Remark don’t really rage, either — two author tracks on the band’s new EP “Keep Running,” ‘Comeback’ and ‘Purple Haze’ come close to disrupting the album’s overall mud-tempo chug, while singer Yanas airs his grievances with a tuneful voice instead of falling into any aggro dramatics. But it never happens — “Keep Running” sternly approaches its dreary mood with just a dash of atmospheric distortion, letting its sepia-toned gloom flourish with a controlled tension. It’s grunge for a new generation, though you get a sense these guys would see that as a compliment.

Links:

remarkband.com

Instagram

Facebook

DID

Review: DID – Dissociative Identity Disorder

Here is an excellent album from the debutants on the progressive rock scene: a French group DID put out their debut full-length release entitled “Dissociative Identity Disorder” in November last year, a concept record which in the band’s own words tells “the story of a man.” DID, in its core, operates as a quartet featuring Regis Bravi on drums, Didier Thery on bass, Patric Jobard on acoustic and electric guitars, and Christophe Houssin on keyboards. They are joined by a number of guest vocalists who helped them to tell the story. These include Michael Sadler of Saga, Marco Glühmann of Sylvan, Oliver Philipps of Everon, Alan Szukics of Opium Baby, and Maggy Luyten (Ayreon, Nightmare).

Dissociative Identity Disorder

Allow me to truly begin by stating that many instrumental sections on “Dissociative Identity Disorder” are dazzling and intriguing and that the instrumental portion of the album is incredibly well-arranged. Talented solos and arrangements from the band members are easily the album’s highlights with tracks like “The Sun” and “Lock Up” presenting themselves as easy standouts.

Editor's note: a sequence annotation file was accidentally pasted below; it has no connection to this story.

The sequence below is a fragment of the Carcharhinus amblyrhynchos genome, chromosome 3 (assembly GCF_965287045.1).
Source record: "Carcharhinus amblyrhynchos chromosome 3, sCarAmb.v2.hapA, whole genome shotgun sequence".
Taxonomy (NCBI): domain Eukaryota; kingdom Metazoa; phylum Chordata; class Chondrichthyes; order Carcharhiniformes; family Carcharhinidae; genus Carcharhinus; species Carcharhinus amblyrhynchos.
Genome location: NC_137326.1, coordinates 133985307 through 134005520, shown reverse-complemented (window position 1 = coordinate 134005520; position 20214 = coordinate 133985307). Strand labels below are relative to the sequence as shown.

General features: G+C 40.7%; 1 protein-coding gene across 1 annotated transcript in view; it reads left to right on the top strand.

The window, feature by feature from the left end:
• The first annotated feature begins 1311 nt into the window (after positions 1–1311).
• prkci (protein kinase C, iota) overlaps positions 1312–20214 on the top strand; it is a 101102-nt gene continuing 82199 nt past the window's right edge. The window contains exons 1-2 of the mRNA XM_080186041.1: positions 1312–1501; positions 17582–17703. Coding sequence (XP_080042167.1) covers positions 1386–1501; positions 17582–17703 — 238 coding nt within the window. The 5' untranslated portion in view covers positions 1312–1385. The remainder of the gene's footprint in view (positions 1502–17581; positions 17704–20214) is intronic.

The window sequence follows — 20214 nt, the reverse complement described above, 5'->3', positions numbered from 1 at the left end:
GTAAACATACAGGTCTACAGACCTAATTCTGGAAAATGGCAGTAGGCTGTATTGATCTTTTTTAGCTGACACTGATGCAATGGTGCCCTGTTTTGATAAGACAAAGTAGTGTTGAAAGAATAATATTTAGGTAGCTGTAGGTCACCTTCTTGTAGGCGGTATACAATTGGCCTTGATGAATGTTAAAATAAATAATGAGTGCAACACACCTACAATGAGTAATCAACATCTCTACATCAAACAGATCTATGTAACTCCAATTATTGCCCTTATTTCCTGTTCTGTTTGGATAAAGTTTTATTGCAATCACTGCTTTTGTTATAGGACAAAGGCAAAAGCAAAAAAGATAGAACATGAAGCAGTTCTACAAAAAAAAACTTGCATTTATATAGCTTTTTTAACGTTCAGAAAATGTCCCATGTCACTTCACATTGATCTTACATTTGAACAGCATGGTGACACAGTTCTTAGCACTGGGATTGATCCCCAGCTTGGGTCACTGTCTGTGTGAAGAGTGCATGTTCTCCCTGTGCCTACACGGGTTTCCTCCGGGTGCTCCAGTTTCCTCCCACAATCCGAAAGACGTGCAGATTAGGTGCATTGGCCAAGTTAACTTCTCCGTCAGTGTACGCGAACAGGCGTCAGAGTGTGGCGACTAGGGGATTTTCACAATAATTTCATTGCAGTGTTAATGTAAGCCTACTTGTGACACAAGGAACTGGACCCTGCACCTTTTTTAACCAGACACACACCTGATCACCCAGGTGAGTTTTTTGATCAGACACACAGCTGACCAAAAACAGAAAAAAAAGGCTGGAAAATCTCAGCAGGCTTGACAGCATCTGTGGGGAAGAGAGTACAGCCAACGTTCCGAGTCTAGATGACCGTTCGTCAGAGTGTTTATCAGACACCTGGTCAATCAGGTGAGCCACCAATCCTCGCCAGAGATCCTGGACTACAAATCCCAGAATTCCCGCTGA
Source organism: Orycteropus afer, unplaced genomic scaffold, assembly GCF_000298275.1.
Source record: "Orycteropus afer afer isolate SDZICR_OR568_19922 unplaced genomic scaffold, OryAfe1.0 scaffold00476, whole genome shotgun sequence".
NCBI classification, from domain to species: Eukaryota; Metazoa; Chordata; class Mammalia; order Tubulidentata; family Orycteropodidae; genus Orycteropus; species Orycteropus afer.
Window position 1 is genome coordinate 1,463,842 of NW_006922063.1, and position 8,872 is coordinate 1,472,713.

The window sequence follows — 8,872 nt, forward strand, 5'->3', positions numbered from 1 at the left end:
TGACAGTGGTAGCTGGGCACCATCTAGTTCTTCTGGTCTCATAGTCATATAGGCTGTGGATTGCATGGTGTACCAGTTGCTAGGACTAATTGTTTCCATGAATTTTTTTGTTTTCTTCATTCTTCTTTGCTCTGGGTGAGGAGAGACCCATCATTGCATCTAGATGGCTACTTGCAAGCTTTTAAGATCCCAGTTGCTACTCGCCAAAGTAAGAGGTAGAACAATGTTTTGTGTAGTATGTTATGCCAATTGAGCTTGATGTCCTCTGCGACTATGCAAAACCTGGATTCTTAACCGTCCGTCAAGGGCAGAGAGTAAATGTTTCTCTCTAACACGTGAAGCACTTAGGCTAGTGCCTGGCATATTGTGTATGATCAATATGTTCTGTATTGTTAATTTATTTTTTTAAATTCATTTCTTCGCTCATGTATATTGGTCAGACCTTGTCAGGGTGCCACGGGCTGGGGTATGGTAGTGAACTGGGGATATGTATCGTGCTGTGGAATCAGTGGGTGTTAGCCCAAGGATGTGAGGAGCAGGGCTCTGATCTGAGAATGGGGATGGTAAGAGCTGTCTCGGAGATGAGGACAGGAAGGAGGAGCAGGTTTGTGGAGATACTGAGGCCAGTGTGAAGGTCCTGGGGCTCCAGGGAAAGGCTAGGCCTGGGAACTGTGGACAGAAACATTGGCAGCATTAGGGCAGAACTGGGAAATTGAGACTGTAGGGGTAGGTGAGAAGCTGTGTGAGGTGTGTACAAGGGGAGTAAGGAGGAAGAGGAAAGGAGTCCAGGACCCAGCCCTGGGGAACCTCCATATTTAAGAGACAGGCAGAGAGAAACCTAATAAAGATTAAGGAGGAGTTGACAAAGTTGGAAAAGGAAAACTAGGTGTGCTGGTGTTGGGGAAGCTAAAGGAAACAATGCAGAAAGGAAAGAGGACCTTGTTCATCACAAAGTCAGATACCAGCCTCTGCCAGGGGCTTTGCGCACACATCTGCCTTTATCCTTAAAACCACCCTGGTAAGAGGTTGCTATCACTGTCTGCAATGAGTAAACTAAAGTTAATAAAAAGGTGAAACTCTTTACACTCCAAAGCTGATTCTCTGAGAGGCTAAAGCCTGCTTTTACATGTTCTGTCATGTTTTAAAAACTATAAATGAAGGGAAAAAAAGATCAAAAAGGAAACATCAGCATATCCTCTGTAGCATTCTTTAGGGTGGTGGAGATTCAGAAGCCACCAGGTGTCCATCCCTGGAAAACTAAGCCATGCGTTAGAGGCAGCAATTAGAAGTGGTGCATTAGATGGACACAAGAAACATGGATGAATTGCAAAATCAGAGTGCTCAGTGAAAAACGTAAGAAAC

The performances here are exceptional, both instrumentally and vocally, and sound natural despite the host of guests at band’s disposal. Diehard prog fans will relish the back-to-back synth solos.

With “Dissociative Identity Disorder,” DID has put attention on themselves as a group to look forward to within the progressive rock scene. While not necessarily groundbreaking, it’s exceptionally refined given how big its ambitions are, and it boasts some impressive production values. If nothing else, DID offer a work that balances instrumental and vocal performances more equally than on some of the releases of the similar orientation. It also manages to have just the right amount of camp and compelling drama, making it perhaps the most intriguing prog releases of 2018.

Links:

Bandcamp

Facebook

FG

Review: Forest God – Back to the Forest

Forest God is a relatively new project coming from Aalborg in Denmark who recently release a new EP entitled Back to the Forest. The project is led by composer Peter Kiel Jørgensen, who is joined by a number of guest musicians throughout the record.

Back to the Forest requires careful listening in order to be fully appreciated. It is definitely not the kind of stuff you can put on as a soundtrack for other activities – complex music, full of twists and turns, yet not unnecessarily complicated, or weird for weirdness’ sake. In fact, the music has a beautiful, natural flow, a clarity and melodic quality. Even though guitars make up a prominent part of the sound, they never get to the point of overwhelming the other instruments. As in most experimental music, however, the foundation of  the EP’s sound lies in the rhythm section, especially in the jaw-dropping drumming patterns provided by Martin Haumann (Myrkur).

Head-spinningly complex without being cold and sterile as other efforts in a similar vein, Back to the Forest can easily be listed as one of the top releases of 2018. In fact, the sterling musicianship, coupled with an admirable sense of restraint, focuses on creating cohesive, highly listenable tracks rather than pointless displays of technical skill.

Links:

Facebook

Bloody Rabbeat

Interview: BLOODY RABBEAT

French deathcore five-piece Bloody Rabbeat answered our questions about their recent EP “Use Your Head,” and more.

Alright, first thing is first. Before we dive into all the music stuff, how’s life?

Hi! Well despite the current situation in France in 2018 and our personal preoccupations, Bloody Rabbeat still brings us together as friends and in a positive and constructive atmosphere!

Speaking of new music, you have an EP. What can people expect from “Use Your Head”?